Legislature and K-12 and State Government and Private schools and School Vouchers and Politics and Education & Workforce Development and Government & Economic Development and Government

Indiana private-school voucher bill faces changes

March 1, 2011

Boycotting Indiana House Democrats say they'll stay in Illinois until Republicans back off a handful of bills they consider an assault on the middle class — even though some of those sticking points may not have much of a future anyway.

For example, one of the Republican proposals Democrats consider most onerous is a voucher bill that would use taxpayer money to help parents send their children to private school. But House Speaker Brian Bosma, R-Indianapolis, said that bill is likely headed for major changes regardless of the Democrats' ongoing boycott of the House, where Republicans hold a 60-40 majority.

To win solid support for the bill from his own caucus, Bosma said Republicans are considering limiting the number of students who could receive vouchers and may further restrict qualifying income levels so that vouchers are directed to more needy students. Currently the bill includes no cap on the number of students who can participate, and families of four making up to $81,000 a year could receive a scholarship to a private school. That income limit is lower than the original proposal, which would have allowed families of four making more than $100,000 to receive vouchers.

Bosma predicted the voucher bill could pass the House with about 55 votes, but only after amendments are adopted.

"It's going to take some changes," he said.

Nearly 50 amendments have been filed on the voucher bill, most by Democrats, and Bosma said the House would likely adopt some Democratic amendments that make sense. However, adopting amendments — or conducting any House business — requires a quorum, and the Democrats' boycott has prevented that from happening.

House Democrats don't like the voucher bill and want it dropped from the Republican agenda altogether, although they haven't made that an explicit condition of their return from Urbana, Ill., where they have been staying in a hotel since beginning their boycott last Tuesday.

House Minority Leader Patrick Bauer, D-South Bend, said his caucus is "absolutely against vouchers, period." But he didn't rule out a compromise if Republicans would be willing to negotiate.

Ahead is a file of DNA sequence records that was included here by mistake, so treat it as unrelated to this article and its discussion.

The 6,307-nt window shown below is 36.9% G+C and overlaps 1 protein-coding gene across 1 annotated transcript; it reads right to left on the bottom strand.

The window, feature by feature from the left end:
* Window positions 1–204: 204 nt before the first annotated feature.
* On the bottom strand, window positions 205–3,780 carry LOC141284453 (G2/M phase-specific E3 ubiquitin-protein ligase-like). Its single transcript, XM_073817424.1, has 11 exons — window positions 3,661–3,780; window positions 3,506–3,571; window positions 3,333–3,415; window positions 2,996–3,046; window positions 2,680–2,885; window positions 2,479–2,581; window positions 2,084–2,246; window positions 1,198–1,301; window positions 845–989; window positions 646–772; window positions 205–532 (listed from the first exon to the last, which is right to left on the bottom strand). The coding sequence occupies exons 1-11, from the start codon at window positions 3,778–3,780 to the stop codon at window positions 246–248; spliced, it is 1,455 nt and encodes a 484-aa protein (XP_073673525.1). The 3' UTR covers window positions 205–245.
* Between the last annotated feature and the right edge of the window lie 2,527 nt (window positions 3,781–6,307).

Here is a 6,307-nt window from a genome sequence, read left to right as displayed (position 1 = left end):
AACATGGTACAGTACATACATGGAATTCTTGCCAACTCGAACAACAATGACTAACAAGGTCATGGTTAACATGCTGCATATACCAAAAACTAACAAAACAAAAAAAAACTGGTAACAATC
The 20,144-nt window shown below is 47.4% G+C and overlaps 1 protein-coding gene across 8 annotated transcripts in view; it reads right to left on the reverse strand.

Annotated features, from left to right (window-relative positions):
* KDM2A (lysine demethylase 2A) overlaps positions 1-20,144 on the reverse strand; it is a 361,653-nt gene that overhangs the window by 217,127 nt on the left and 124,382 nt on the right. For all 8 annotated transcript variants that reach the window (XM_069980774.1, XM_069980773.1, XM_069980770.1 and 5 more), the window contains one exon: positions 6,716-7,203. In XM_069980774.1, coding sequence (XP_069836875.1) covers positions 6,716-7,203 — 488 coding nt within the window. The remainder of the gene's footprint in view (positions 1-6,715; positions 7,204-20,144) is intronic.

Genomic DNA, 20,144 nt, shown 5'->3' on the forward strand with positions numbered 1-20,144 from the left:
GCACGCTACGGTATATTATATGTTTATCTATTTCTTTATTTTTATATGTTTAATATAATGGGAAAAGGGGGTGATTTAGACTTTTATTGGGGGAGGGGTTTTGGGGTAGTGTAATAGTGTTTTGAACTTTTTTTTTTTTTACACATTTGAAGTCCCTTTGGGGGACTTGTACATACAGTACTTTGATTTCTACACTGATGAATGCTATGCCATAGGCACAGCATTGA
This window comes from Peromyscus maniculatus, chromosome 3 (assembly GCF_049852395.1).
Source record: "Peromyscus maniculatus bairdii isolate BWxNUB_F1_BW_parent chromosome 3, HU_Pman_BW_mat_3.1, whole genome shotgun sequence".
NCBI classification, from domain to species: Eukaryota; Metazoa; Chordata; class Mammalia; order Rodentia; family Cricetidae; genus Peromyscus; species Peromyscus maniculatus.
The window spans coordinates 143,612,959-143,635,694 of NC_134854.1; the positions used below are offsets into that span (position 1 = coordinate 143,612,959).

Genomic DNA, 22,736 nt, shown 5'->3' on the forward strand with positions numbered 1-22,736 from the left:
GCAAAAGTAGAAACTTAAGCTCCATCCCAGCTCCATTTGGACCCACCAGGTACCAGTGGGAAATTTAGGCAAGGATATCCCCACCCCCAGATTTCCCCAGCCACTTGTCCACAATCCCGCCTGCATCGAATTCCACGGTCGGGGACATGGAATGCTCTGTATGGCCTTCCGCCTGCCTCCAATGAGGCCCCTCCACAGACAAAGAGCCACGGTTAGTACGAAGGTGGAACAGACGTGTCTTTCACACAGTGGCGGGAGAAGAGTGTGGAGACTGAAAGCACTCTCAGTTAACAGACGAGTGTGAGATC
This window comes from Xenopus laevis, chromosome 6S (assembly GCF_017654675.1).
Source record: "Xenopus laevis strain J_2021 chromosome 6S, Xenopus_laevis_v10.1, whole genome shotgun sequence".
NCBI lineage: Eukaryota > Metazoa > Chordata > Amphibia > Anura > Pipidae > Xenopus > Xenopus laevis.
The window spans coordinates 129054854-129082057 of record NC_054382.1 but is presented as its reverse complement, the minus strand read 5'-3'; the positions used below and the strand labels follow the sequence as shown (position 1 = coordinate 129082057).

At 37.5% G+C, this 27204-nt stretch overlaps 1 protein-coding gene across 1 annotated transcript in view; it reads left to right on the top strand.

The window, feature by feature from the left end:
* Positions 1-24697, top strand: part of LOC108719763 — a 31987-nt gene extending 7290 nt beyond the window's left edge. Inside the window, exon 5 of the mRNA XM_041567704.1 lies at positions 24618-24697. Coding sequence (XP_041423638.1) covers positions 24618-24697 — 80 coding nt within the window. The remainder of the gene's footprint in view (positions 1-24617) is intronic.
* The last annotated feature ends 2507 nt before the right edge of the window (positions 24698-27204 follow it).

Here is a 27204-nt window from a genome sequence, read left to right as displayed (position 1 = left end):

"That's a tough one," Bauer told reporters Monday by phone from Illinois, saying there is room for compromise.

Bosma has urged Democrats to return and said Monday that he'd talk to Bauer if he came back to Indianapolis. But talking isn't the same as negotiating. Bosma insists that he won't negotiate any items of the agenda outright, and says he won't make any "back room deals" with Bauer to change bills. Bosma said amendments should be dealt with in public on the House floor.

"If they're holding the process hostage, I'm not responding in a positive way to that," Bosma said of Democrats. "I'm just not going to reward the behavior."

Republicans could easily defeat any Democratic amendments, so Bauer said he wants to negotiate with Bosma to get some assurance that changes to "take away some of the pain" of the bills will be accepted before bringing his caucus back to the Statehouse.

"If they would say they'd accept some amendments, it's a whole different story," Bauer said.

The Democrats' boycott has already killed a so-called "right-to-work" bill that would have prohibited union membership from being a condition of employment. Republicans say they won't try to resurrect that proposal. But Bosma said he will not allow the boycott to kill other bills and plans to extend legislative deadlines to keep the other proposals on the House calendar alive as long as necessary.

Democrats, who haven't outlined specifics of changes they want before they'll return, say they simply want Republicans to negotiate.

"The other side has to be willing to talk," said Rep. Scott Pelath, D-Michigan City. "When you begin to talk, then you can begin to identify the specifics that are very important to both sides. But we haven't gotten to that point yet."

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